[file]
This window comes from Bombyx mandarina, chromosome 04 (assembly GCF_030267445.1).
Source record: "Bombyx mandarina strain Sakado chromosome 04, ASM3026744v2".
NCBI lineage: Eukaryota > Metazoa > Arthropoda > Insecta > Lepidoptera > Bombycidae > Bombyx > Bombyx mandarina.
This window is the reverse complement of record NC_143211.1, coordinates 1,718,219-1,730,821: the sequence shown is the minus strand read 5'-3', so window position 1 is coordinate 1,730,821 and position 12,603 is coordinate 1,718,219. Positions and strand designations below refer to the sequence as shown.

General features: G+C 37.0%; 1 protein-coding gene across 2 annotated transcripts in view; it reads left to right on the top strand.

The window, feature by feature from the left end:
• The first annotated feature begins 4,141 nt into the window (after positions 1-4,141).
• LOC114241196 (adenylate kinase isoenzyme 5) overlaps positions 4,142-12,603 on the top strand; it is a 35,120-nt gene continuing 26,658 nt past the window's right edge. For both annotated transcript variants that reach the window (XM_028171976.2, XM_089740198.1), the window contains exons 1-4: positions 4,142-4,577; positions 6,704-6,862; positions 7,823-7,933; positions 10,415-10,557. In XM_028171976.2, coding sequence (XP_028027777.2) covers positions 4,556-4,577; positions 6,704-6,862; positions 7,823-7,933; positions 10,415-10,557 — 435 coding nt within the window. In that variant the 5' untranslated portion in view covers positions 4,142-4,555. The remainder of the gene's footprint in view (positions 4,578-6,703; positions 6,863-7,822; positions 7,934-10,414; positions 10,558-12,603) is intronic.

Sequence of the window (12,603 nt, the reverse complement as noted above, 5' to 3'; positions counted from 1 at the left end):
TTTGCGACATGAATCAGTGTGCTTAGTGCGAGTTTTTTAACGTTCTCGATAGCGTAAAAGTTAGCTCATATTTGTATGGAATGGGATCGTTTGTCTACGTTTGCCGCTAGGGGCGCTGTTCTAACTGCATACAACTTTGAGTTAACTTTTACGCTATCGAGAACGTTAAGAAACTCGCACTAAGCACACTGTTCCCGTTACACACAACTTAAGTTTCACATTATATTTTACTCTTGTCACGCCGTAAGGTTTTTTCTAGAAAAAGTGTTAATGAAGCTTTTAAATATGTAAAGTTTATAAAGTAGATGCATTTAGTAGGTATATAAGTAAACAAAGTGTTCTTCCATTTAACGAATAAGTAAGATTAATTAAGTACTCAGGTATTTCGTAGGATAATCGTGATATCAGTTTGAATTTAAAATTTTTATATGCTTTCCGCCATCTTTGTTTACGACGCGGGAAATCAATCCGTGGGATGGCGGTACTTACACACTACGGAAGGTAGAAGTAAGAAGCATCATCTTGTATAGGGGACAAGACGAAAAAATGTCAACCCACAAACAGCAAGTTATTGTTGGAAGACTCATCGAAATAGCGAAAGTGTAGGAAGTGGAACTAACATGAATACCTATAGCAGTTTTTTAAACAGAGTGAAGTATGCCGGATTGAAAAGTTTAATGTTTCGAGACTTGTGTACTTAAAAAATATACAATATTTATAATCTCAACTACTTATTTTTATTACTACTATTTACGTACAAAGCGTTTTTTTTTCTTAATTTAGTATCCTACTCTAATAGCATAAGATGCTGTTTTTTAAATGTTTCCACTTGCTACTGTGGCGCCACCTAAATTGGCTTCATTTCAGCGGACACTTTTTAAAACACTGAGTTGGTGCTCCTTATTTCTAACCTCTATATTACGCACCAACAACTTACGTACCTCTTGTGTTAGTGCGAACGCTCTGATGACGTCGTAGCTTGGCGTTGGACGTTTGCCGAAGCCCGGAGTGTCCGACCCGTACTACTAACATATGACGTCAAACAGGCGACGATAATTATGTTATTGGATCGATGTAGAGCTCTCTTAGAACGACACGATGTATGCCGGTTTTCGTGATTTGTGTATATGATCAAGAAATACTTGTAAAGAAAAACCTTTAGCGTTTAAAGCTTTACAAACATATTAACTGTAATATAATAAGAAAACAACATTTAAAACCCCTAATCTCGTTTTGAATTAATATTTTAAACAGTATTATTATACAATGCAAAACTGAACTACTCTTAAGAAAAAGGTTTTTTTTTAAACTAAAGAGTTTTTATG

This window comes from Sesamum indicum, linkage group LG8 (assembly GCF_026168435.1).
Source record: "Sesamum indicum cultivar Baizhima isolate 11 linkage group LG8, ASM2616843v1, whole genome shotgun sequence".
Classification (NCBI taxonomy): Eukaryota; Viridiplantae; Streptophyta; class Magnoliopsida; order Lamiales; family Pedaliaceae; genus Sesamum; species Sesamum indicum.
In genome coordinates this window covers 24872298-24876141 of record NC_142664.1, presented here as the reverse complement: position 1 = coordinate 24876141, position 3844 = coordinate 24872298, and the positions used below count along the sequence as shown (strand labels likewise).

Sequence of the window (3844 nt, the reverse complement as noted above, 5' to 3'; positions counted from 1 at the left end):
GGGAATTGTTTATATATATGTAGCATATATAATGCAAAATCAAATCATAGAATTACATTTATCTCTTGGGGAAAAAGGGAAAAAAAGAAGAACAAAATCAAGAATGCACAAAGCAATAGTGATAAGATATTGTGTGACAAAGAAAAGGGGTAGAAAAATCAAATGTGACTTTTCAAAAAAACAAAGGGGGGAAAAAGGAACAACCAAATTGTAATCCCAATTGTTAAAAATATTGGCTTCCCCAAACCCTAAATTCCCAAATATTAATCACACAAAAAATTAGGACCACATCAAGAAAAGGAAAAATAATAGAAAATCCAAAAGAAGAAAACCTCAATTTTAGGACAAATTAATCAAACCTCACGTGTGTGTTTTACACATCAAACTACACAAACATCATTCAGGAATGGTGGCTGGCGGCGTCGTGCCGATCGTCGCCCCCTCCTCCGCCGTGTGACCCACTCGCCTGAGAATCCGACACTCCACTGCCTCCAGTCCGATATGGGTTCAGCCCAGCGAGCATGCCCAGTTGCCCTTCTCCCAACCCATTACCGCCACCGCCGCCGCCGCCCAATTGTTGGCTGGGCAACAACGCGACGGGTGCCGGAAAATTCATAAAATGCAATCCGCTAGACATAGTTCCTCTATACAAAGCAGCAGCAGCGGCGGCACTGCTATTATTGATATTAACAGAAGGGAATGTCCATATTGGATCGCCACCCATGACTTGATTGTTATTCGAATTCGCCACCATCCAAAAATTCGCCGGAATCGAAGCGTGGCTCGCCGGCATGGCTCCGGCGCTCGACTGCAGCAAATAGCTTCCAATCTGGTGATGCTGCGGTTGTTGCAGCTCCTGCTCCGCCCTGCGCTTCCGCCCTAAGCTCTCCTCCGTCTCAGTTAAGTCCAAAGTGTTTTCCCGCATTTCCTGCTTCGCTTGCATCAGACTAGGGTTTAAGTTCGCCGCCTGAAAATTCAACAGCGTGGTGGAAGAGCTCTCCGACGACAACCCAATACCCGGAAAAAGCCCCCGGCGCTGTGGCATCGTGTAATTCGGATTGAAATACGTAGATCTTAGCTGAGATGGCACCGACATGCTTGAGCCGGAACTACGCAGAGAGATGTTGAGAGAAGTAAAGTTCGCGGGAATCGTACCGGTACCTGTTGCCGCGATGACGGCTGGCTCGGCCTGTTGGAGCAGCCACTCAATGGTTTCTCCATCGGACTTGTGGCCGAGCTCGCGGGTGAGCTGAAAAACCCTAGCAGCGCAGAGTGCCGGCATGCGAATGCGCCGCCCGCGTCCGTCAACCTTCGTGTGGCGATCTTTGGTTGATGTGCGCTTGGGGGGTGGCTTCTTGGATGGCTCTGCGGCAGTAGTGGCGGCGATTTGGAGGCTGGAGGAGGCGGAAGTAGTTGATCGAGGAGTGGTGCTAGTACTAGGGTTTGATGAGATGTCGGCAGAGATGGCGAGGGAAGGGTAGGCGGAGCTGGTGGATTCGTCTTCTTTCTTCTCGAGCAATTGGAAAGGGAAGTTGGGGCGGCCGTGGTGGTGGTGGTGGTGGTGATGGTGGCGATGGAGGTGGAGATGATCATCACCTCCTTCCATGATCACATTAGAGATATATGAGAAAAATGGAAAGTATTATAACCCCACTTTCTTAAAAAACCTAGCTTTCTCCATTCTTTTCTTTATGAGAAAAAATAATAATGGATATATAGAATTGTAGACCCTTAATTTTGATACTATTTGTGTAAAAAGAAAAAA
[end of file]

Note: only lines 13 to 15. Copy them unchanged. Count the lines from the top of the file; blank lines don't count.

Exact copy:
Classification (NCBI taxonomy): Eukaryota; Viridiplantae; Streptophyta; class Magnoliopsida; order Lamiales; family Pedaliaceae; genus Sesamum; species Sesamum indicum.
In genome coordinates this window covers 24872298-24876141 of record NC_142664.1, presented here as the reverse complement: position 1 = coordinate 24876141, position 3844 = coordinate 24872298, and the positions used below count along the sequence as shown (strand labels likewise).

Sequence of the window (3844 nt, the reverse complement as noted above, 5' to 3'; positions counted from 1 at the left end):